TESSA is not an intervention or a set of prescriptive lesson plans. Rather it is a set of ideas, relevant to their local context that teachers can use. It is hoped that by using TESSA OER, teachers will develop their ability as professionals to plan their own lessons, according to the needs of their learners. Likewise, teacher educators can use TESSA OER to plan interactive teaching sessions which reflect classroom realities.

During this course we hope you will enjoy exploring the website and learning about TESSA OER. How could you use these resources in your work with student teachers?

End transcript
 
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Activity 1.7: Finding TESSA OER

Timing: (Allow approximately 5 minutes)

Watch the short video that provides advice on how to look for and find resources on the TESSA website. This will help you in the next activity, when you will spend time exploring the website.

Download this video clip.Video player: tessa_mooc_act_1.7.mp4
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Transcript

Welcome to the TESSA Open Educational Resources. There is a lot of material available, so the purpose of this introduction is to give you some idea of where to start. If you are a teacher, then you will be most concerned about what you have to teach next week.

You should have a look at the subject resources. There are 75 sections of work, linked to the primary school curriculum. We also have 15 sections to support secondary science. The resources are organised into six groups to help you find what you need. These are: Literacy, Numeracy, Primary Science, Social Studies and the Arts, Life Skills and Secondary Science. Each group is divided into 3 modules and each module has 5 sections. Each section has three activities and three case studies – these contain ideas for you to try out in your classroom. The learning outcomes are for you, as by organising the activities you will be developing your skills as a teacher.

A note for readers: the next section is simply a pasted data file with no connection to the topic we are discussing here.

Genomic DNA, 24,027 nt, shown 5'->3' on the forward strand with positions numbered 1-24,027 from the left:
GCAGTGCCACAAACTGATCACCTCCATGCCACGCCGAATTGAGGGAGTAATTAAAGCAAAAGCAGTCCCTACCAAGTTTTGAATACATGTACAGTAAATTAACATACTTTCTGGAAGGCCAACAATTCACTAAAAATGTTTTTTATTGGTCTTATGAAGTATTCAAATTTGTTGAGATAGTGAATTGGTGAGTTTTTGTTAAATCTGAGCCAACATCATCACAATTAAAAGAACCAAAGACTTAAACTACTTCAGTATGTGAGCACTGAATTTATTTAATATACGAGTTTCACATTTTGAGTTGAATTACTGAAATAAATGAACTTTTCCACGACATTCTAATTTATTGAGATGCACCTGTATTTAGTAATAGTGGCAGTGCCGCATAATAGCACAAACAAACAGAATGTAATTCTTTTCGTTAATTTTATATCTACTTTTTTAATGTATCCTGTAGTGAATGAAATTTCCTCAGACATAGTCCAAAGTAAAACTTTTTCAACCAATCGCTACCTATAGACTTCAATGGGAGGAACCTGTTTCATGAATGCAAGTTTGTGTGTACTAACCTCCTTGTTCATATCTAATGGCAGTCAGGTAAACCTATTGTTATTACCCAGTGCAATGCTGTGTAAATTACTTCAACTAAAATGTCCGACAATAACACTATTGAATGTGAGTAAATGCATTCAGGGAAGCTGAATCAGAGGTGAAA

The sections are not grade specific. This is deliberate because topics are often re-visited as students get older. You will find that you can easily adapt the activities to suit your needs. For example, in one of the science activities, children make models of animals. In Grade 2 you could use this to teach the names of the different parts of the animal. In grade 5, you could use the activity to focus on adaptations for different habitats. Each section also has resources that will help you to organise the activities that are being suggested. There is also a handbook ‘Working with Pupils’ and a set of Key Resources. The Key Resources provide extra information about some of the teaching approaches that are being suggested. If you are a teacher educator working with pre-service teachers or in-service teachers, then you will find that the subject resources provide practical examples that you can use to illustrate some of the theory you have to teach. If you are teaching subject knowledge, then you could use some of the activities in your teaching. This way, you will be teaching content and pedagogy together, especially if you ask the students to reflect on how they learned as well as on what they have learned.

You will also find the key resources helpful as they explain various teaching approaches at a practical level. There is a handbook called working with teachers which has examples of how other teacher educators have used the resources. One thing that many people have found is that students find them very helpful during teaching practice. The teaching practice supervisor’s toolkit has a collection of tools which you can use to support students on teaching practice more effectively. And the inclusive education toolkit sets out the principles of inclusive teaching. It highlights examples from the subject resources that you could use to illustrate those principles. Remember – all these materials are free. You can adapt them as you wish and re-publish them for others to use, as long as you say where you have got them from. Good luck and we hope you find the TESSA OER helpful for your own professional development.

End transcript
 
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Activity 1.8: Exploring the TESSA OER

Timing: (Allow approximately 30 minutes)

In this activity you will explore the TESSA website.

Spend some time exploring the TESSA website. (If you have any issues with the TESSA website try accessing the OER on OpenLearn Create. These are on the ‘Content’ tab.) You will find resources to support classroom teaching as well as handbooks and toolkits.

Open Educational Resources

The future classroom